Monday, March 10, 2014

Me & Them

I have hosted public tabletop games for over a year now. In that year, I have been very lucky in meeting some great people, many of whom have gone on to become good friends of mine. I have been lucky in that I haven't come across too many of the gamers that I'll simply call "Them."

Alas, my lucky streak ended yesterday. I hosted a public boardgaming event. Out of six people who showed up, I would fully classify three of them as "Them." One of them spoke in a mumble, averted all eye contact, and didn't like Mansions of Madness because there wasn't enough strategy in it. So while the rest of us played Mansions, he played Marvel Legendary, solo. Another one rambled endlessly about herself, acted like she knew what everyone was talking about when she clearly didn't, and refused to acknowledge comprehension of anything she was being told, whether she got it or not. I caught her drowsing off at one point during our game of Mansions. The third showed up an hour and a half late with Twilight Struggle, a two-player only game well-known for its complexity and long length, then left about an hour later.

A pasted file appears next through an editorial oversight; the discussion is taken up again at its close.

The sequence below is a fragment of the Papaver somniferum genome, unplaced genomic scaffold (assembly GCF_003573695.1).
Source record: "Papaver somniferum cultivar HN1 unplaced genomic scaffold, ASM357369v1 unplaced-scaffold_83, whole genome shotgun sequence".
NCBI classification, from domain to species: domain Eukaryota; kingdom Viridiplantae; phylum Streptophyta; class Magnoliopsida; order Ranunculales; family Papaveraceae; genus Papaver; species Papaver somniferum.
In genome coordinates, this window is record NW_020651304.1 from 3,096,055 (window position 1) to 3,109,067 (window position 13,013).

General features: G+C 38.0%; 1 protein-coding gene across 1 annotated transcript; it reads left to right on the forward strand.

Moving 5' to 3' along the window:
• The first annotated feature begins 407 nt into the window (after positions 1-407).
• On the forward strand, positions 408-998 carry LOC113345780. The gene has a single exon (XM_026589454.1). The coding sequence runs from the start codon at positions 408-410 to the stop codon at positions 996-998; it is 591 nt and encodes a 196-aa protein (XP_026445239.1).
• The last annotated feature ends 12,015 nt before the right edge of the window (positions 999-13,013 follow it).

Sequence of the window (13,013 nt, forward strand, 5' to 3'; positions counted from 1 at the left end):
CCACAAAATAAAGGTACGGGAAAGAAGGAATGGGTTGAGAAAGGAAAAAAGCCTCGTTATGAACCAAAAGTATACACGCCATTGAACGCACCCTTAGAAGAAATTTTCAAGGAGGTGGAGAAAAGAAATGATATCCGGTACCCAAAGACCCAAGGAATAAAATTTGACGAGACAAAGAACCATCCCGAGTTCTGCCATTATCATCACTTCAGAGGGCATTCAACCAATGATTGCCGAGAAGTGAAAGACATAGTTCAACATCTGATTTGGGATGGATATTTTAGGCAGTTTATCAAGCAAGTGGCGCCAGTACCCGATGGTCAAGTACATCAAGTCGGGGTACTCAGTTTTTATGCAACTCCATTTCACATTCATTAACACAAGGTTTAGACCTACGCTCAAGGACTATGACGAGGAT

These are not necessarily bad people. I gotta say this again, lest you think I'm an asshole: these are not bad people. But they're not my people. They're not the people I hope to meet when I set these things up. Normally, I would have spent the whole afternoon making sure them and everyone affected by them were having a good time. But in my current emotional state these days, I just didn't have it in me. I just wanted to relax and have fun for a couple of hours. I was supposed to play Marvel Legendary on Friday, but I gave up my seat and taught the game instead of playing it. I don't regret that...I do it all the time...but at the end of the evening, teaching a game is not playing a game. So I was looking forward to this Sunday, and it kinda crapped out on me.

Though I have been exceptionally lucky with not encountering people like this too often, I'm left at a loss as to how I am supposed to deal with them when they enter the room. I am not so much of a dick that I'd tell them to leave, or ban them from games; but at the same time, I like keeping my events open to the public, and I myself don't want to become the stereotype of the "cliquey" gamer who only associates with people in his little circle and is not welcoming at all to newcomers.

Ultimately, I accept that this is part of what the hobby is about. Tabletop gaming is and always primarily will be a social activity so it is of course highly likely that, from time to time, I'm going to run across people I don't necessarily like. So, how do I deal with those people best?

Or is the problem just me?

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